20 Ways to Protect and Nurture Design
Lorna Ross, a design manager at Mayo Clinic’s Center for Innovation (That’s a place I would love to visit!), shares with Helen Walters insights on running a small design team within a very large organization. Lots of great tips and insights filled with wisdom that can also be applied in a consulting context as well. I’ve shamelessly reproduced it here for your reading pleasure. Enjoy!
1) Move beyond needing to be understood. Focus on being valued.
2) Do not react to every situation. By allowing the dynamics to play out there is deeper learning. Designers self regulate through experience.
3) There is a thin line between being understood and being irrelevant. (If busy people have to validate you they will opt to ignore you instead and move on.)
4) Get your team comfortable with discomfort.
5) You may want to direct the work but your team may need you more as a decoy. Go where the need is greatest.
6) Make every team member feel empowered, trusted, respected…. and accountable.
7) Communicate zero tolerance for liabilities. One dysfunctional person can bring down your whole team, and you.
8) Never make excuses for your team. You will be seen as biased.
9) Make difficult and unpopular decisions with the same confidence and conviction that you make the easy ones.
10) Do not get too wrapped up in being liked by your team. They need you less as a friend and more as a leader.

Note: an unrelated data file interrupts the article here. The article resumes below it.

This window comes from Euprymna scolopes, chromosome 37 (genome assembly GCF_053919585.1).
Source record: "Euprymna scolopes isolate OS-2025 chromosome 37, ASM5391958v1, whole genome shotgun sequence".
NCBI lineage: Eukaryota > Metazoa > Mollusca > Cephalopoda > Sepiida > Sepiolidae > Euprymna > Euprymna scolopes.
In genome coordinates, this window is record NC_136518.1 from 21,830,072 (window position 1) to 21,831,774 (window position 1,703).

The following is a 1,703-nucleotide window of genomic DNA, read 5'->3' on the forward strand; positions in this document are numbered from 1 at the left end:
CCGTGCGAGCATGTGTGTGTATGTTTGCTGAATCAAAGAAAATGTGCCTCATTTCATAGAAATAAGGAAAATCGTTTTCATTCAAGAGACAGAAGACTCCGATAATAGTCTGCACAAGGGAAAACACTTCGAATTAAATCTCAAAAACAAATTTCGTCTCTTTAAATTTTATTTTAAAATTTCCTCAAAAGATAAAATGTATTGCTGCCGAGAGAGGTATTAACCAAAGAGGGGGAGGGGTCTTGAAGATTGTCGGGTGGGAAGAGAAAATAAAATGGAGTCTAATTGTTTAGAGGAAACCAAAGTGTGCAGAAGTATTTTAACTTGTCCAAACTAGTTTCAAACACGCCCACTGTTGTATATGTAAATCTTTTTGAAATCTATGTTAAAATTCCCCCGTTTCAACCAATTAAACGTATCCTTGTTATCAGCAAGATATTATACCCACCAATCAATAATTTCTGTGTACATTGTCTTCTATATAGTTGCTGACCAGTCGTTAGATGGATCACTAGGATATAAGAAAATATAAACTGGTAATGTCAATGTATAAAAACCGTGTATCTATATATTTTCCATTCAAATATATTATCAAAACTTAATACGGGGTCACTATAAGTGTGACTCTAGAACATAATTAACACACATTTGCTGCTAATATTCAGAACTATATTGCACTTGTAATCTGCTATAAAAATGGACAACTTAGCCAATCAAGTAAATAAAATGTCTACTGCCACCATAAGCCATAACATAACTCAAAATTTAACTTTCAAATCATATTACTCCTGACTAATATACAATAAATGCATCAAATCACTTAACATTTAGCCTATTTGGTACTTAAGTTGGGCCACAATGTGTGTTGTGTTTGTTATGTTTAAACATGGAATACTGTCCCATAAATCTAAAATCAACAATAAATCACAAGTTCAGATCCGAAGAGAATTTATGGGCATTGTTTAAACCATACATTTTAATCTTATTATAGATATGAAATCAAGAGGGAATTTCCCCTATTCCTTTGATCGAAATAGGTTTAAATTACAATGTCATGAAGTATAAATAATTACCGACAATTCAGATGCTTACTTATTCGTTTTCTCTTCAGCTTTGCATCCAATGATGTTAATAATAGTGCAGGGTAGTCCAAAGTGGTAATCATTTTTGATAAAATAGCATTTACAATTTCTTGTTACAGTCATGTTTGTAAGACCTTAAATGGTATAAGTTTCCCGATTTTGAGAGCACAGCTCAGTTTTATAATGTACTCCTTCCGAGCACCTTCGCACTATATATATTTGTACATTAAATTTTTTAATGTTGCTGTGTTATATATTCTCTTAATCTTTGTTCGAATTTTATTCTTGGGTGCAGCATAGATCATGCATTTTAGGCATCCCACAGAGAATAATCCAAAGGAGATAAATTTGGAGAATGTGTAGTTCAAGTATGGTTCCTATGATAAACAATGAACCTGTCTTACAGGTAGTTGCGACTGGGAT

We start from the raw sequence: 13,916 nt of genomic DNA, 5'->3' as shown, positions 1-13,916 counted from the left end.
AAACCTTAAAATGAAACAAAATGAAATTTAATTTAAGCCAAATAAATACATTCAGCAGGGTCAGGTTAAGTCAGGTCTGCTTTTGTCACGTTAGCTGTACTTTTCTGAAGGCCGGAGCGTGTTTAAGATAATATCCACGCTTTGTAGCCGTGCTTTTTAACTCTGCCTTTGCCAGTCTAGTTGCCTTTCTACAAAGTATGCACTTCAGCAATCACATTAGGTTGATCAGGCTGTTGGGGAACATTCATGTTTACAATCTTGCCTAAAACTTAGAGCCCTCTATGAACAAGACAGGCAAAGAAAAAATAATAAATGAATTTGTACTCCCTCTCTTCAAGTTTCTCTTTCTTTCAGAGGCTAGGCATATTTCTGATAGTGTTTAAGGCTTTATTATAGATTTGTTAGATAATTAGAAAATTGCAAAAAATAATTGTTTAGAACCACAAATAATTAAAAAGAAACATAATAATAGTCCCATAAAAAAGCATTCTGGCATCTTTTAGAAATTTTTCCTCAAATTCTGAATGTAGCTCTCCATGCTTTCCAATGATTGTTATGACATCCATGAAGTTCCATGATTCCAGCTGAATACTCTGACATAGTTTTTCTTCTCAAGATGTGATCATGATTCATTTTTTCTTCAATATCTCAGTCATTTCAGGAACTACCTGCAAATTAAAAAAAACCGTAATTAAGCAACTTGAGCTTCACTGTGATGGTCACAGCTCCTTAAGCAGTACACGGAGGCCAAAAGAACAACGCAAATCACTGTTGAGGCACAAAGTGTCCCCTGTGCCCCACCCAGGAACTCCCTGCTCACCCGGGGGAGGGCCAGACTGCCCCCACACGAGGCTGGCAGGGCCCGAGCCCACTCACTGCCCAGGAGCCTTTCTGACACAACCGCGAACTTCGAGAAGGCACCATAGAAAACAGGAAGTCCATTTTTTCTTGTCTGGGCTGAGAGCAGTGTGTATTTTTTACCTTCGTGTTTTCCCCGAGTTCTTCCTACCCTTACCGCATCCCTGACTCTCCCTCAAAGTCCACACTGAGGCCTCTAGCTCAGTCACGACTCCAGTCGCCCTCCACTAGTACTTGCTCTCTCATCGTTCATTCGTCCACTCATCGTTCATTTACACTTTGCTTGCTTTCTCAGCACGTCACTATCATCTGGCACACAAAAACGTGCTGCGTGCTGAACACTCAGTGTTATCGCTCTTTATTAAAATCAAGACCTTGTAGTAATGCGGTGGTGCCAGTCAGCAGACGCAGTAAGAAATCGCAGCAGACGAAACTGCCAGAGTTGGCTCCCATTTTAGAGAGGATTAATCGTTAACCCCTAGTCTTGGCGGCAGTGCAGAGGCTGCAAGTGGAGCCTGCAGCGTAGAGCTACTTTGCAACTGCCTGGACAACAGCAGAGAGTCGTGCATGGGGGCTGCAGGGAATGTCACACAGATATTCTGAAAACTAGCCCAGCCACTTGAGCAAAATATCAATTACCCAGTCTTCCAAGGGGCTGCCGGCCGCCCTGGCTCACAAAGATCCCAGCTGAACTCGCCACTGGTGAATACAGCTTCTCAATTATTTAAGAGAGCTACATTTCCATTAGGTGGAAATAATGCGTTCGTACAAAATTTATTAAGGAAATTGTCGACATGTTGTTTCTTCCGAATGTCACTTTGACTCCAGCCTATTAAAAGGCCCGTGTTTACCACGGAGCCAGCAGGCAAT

11) Examine your own prejudices.
12) Scare everyone you hire. Carefully design the most effective interview process to really know who you are bringing onto your team.
13) Pay close attention to feedback and always be seen to value it.
14) Choose your battles. Know what you can affect and what you cannot.
15) The almost toxic levels of adrenaline needed to function in “hostile” or chaotic environments can tip a team into “battle mode” where there can be considerable collateral damage. It is your job to watch for this and interrupt it very carefully.
16) In a conservative culture, passion, determination and conviction can often be perceived as arrogance. Humility is a skill that you and your team need to master.
17) Value integrity and honest above everything else. Trust amongst the group is critical.
18) Learn to function without praise or validation. Not because you don’t deserve it but because it may never come. Determine and declare your own success metrics.
19) Never wait to be surprised by feedback. Seek it out.
20) Never gossip. It’s a luxury you cannot afford.